European alder (Alnus glutinosa L.) seedlings were planted in an established ground cover of Kentucky-31 fescue (Festuca arundinacea Schreb.) of surface mine spoil in southeastern Kentucky. The effects of the ground cover on seedling survival, height, dry weight production, soil moisture and temperature, leaf water potential, and diffusion resistance, were observed and evaluated. Three treatments, scalping, clipping, and paraquat herbicide, to reduce competition around individual tree seedlings, were evaluated. Highest survival (43 percent) occurred in plots where competing vegetation was mechanically scalped away from seedlings. Scalping increased the soil moisture available for growth and reduced water stress of seedlings.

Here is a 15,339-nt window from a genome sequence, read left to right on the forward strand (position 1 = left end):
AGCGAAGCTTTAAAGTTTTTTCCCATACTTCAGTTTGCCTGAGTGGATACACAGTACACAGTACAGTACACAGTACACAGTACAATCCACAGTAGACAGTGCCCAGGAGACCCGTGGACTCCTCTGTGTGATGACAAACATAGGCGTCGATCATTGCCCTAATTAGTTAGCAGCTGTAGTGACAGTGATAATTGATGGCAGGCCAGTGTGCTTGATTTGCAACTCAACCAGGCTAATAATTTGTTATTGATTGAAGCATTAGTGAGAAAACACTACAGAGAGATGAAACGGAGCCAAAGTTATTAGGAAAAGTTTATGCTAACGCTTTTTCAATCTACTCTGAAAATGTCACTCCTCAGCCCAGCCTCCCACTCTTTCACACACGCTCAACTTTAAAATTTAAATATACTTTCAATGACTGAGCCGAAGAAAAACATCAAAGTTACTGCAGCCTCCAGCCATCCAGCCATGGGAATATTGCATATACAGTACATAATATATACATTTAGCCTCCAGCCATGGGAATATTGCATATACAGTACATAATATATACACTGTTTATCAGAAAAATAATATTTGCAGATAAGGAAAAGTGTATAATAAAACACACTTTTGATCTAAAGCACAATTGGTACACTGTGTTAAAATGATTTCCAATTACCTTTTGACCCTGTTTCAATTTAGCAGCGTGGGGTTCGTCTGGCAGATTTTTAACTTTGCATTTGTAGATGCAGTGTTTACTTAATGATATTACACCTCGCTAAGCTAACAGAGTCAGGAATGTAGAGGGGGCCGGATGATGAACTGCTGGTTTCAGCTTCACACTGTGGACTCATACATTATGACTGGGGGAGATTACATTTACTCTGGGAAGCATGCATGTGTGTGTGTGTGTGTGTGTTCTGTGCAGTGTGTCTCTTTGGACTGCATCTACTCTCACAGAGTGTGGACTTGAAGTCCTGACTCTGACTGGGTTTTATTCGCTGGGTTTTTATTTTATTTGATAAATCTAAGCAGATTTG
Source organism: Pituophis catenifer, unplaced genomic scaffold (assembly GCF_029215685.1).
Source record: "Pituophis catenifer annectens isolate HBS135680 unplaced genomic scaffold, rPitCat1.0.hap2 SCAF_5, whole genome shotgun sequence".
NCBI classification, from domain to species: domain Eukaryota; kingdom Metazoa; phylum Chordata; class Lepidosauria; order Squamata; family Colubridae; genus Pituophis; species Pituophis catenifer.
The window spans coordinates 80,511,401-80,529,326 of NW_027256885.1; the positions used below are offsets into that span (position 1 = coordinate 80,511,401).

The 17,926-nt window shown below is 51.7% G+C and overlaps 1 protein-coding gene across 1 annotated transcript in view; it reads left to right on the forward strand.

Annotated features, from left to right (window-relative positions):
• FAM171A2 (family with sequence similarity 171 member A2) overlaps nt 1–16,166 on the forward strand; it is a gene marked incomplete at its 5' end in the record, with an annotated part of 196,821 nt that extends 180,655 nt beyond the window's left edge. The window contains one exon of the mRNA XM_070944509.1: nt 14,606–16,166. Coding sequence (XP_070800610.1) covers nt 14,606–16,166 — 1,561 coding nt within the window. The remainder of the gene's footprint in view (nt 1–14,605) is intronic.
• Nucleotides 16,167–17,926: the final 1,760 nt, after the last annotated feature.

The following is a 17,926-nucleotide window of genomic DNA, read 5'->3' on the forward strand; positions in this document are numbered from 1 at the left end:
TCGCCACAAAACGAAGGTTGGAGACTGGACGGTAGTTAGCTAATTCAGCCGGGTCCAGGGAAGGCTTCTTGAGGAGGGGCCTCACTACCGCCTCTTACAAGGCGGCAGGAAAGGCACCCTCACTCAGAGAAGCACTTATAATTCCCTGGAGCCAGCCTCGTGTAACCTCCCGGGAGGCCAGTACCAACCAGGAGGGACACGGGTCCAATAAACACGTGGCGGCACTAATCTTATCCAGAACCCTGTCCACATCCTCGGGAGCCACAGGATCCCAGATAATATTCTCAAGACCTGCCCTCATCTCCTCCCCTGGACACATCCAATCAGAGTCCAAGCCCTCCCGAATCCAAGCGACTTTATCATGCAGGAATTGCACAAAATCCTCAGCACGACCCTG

Document Type: Journal Article
Members, Department of Forestry, University of Kentucky, Lexington
Publication date: November 1, 1981
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Each regional journal of applied forestry focuses on research, practice, and techniques targeted to foresters and allied professionals in specific regions of the United States and Canada. The Southern Journal of Applied Forestry covers an area from Virginia and Kentucky south to as far west as Oklahoma and east Texas.